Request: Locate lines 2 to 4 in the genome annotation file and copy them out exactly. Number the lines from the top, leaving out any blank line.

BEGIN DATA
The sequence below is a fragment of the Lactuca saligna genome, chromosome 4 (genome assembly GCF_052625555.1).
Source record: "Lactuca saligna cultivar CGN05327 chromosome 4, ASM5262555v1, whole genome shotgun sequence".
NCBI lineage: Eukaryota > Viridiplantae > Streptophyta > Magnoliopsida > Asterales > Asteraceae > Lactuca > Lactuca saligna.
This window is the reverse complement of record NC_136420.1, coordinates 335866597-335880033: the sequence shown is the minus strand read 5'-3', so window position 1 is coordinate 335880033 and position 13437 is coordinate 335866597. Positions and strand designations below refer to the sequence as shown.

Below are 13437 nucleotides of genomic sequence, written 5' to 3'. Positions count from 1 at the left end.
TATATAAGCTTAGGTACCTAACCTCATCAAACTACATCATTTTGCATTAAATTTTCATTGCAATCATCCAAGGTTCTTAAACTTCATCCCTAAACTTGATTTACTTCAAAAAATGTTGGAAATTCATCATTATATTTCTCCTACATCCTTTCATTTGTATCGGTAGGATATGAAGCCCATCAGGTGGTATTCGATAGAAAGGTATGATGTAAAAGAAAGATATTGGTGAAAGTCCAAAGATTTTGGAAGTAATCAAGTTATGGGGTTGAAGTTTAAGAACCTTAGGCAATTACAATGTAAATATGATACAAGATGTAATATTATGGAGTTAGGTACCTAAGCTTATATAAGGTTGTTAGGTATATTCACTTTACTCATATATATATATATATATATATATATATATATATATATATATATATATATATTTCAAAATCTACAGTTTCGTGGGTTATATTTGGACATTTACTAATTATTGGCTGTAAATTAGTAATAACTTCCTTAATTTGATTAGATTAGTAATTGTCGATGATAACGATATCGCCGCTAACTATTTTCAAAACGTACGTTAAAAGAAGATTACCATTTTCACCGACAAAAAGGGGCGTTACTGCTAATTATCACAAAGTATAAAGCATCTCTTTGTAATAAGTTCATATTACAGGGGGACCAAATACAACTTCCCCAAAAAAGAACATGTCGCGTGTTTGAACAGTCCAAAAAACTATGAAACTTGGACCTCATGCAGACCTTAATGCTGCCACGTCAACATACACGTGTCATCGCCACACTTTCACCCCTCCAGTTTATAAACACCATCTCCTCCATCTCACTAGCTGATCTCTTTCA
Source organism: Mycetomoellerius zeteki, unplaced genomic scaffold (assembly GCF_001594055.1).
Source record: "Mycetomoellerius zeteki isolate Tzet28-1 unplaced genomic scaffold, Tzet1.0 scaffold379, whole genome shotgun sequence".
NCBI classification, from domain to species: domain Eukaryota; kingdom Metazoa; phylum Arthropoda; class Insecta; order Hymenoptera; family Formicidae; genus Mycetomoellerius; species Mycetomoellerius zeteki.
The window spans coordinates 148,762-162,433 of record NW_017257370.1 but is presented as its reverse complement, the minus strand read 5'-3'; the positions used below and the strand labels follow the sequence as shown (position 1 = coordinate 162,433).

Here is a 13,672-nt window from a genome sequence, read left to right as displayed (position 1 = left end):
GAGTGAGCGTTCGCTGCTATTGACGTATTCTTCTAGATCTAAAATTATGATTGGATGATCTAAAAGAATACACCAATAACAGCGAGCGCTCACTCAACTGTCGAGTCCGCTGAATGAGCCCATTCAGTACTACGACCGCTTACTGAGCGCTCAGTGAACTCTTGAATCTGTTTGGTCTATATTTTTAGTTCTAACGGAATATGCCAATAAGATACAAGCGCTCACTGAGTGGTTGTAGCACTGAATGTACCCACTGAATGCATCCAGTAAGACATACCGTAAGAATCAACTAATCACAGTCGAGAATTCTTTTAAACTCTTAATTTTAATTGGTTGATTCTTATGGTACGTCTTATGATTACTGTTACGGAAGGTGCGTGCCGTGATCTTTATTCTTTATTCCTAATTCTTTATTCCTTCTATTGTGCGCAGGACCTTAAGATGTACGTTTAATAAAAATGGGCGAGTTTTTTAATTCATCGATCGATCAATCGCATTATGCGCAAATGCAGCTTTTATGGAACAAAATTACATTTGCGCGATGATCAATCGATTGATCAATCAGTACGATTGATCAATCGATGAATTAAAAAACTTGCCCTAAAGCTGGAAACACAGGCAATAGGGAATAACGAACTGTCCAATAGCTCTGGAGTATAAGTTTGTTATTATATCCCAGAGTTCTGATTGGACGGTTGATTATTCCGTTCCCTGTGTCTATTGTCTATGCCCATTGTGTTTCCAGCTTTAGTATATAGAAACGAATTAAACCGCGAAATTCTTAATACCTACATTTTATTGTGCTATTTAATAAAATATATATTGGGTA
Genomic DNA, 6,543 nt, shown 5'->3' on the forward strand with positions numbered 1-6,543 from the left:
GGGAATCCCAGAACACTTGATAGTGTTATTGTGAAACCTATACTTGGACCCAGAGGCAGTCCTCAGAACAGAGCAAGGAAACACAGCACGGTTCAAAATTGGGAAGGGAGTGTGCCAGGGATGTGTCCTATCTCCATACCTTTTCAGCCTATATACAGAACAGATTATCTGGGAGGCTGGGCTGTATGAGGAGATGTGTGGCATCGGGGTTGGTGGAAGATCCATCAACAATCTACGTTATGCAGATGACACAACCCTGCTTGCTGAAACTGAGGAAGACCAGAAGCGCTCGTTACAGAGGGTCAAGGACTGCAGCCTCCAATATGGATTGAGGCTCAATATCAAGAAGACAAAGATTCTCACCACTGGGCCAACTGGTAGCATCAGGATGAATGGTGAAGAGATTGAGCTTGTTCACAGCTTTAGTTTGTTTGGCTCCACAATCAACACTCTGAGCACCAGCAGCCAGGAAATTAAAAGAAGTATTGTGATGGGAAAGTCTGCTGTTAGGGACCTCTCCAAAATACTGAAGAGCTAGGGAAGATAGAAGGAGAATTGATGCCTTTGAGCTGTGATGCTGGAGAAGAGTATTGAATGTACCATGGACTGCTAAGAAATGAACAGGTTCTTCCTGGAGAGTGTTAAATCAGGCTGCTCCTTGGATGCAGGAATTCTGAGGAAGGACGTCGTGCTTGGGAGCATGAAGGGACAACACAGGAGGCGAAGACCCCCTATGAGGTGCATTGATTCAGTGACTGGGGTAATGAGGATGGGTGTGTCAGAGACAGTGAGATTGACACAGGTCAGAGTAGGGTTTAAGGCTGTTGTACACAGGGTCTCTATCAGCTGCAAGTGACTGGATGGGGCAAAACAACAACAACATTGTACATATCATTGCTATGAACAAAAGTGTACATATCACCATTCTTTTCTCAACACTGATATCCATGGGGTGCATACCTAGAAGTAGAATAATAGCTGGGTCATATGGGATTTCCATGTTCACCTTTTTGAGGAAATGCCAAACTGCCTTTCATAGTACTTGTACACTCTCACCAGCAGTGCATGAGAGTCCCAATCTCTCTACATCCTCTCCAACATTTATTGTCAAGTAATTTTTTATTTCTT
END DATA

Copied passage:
Source record: "Lactuca saligna cultivar CGN05327 chromosome 4, ASM5262555v1, whole genome shotgun sequence".
NCBI lineage: Eukaryota > Viridiplantae > Streptophyta > Magnoliopsida > Asterales > Asteraceae > Lactuca > Lactuca saligna.
This window is the reverse complement of record NC_136420.1, coordinates 335866597-335880033: the sequence shown is the minus strand read 5'-3', so window position 1 is coordinate 335880033 and position 13437 is coordinate 335866597. Positions and strand designations below refer to the sequence as shown.